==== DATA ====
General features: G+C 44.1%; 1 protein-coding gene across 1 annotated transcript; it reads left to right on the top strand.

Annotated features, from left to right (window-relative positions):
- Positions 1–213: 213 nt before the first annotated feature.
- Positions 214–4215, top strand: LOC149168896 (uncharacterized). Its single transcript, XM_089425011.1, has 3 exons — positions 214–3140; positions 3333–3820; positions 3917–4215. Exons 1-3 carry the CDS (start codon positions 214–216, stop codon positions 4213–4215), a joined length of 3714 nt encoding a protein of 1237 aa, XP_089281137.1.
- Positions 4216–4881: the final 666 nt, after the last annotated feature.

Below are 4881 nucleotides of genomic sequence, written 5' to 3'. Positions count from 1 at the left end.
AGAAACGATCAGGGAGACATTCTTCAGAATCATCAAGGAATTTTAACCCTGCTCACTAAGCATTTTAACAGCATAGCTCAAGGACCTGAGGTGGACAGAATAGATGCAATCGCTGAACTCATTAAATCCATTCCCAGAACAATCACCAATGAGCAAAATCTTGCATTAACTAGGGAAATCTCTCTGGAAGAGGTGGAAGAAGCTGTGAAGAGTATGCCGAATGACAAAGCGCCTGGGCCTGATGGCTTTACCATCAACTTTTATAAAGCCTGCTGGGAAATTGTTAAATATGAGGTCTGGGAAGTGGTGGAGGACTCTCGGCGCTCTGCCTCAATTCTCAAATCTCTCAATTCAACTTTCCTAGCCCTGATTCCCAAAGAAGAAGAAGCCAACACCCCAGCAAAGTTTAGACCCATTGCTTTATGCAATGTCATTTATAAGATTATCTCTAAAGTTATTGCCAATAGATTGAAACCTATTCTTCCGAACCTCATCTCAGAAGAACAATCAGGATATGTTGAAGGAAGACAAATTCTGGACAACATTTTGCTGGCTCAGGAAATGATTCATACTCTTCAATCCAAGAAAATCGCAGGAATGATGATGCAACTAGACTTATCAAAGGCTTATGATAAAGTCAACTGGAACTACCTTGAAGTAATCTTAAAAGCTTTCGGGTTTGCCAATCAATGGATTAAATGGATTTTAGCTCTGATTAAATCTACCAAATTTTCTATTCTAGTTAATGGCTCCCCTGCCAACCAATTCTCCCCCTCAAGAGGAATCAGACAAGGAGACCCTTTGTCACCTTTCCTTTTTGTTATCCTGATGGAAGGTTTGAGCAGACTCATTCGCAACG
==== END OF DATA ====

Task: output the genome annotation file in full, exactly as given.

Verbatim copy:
General features: G+C 44.1%; 1 protein-coding gene across 1 annotated transcript; it reads left to right on the top strand.

Annotated features, from left to right (window-relative positions):
- Positions 1–213: 213 nt before the first annotated feature.
- Positions 214–4215, top strand: LOC149168896 (uncharacterized). Its single transcript, XM_089425011.1, has 3 exons — positions 214–3140; positions 3333–3820; positions 3917–4215. Exons 1-3 carry the CDS (start codon positions 214–216, stop codon positions 4213–4215), a joined length of 3714 nt encoding a protein of 1237 aa, XP_089281137.1.
- Positions 4216–4881: the final 666 nt, after the last annotated feature.

Below are 4881 nucleotides of genomic sequence, written 5' to 3'. Positions count from 1 at the left end.
AGAAACGATCAGGGAGACATTCTTCAGAATCATCAAGGAATTTTAACCCTGCTCACTAAGCATTTTAACAGCATAGCTCAAGGACCTGAGGTGGACAGAATAGATGCAATCGCTGAACTCATTAAATCCATTCCCAGAACAATCACCAATGAGCAAAATCTTGCATTAACTAGGGAAATCTCTCTGGAAGAGGTGGAAGAAGCTGTGAAGAGTATGCCGAATGACAAAGCGCCTGGGCCTGATGGCTTTACCATCAACTTTTATAAAGCCTGCTGGGAAATTGTTAAATATGAGGTCTGGGAAGTGGTGGAGGACTCTCGGCGCTCTGCCTCAATTCTCAAATCTCTCAATTCAACTTTCCTAGCCCTGATTCCCAAAGAAGAAGAAGCCAACACCCCAGCAAAGTTTAGACCCATTGCTTTATGCAATGTCATTTATAAGATTATCTCTAAAGTTATTGCCAATAGATTGAAACCTATTCTTCCGAACCTCATCTCAGAAGAACAATCAGGATATGTTGAAGGAAGACAAATTCTGGACAACATTTTGCTGGCTCAGGAAATGATTCATACTCTTCAATCCAAGAAAATCGCAGGAATGATGATGCAACTAGACTTATCAAAGGCTTATGATAAAGTCAACTGGAACTACCTTGAAGTAATCTTAAAAGCTTTCGGGTTTGCCAATCAATGGATTAAATGGATTTTAGCTCTGATTAAATCTACCAAATTTTCTATTCTAGTTAATGGCTCCCCTGCCAACCAATTCTCCCCCTCAAGAGGAATCAGACAAGGAGACCCTTTGTCACCTTTCCTTTTTGTTATCCTGATGGAAGGTTTGAGCAGACTCATTCGCAACG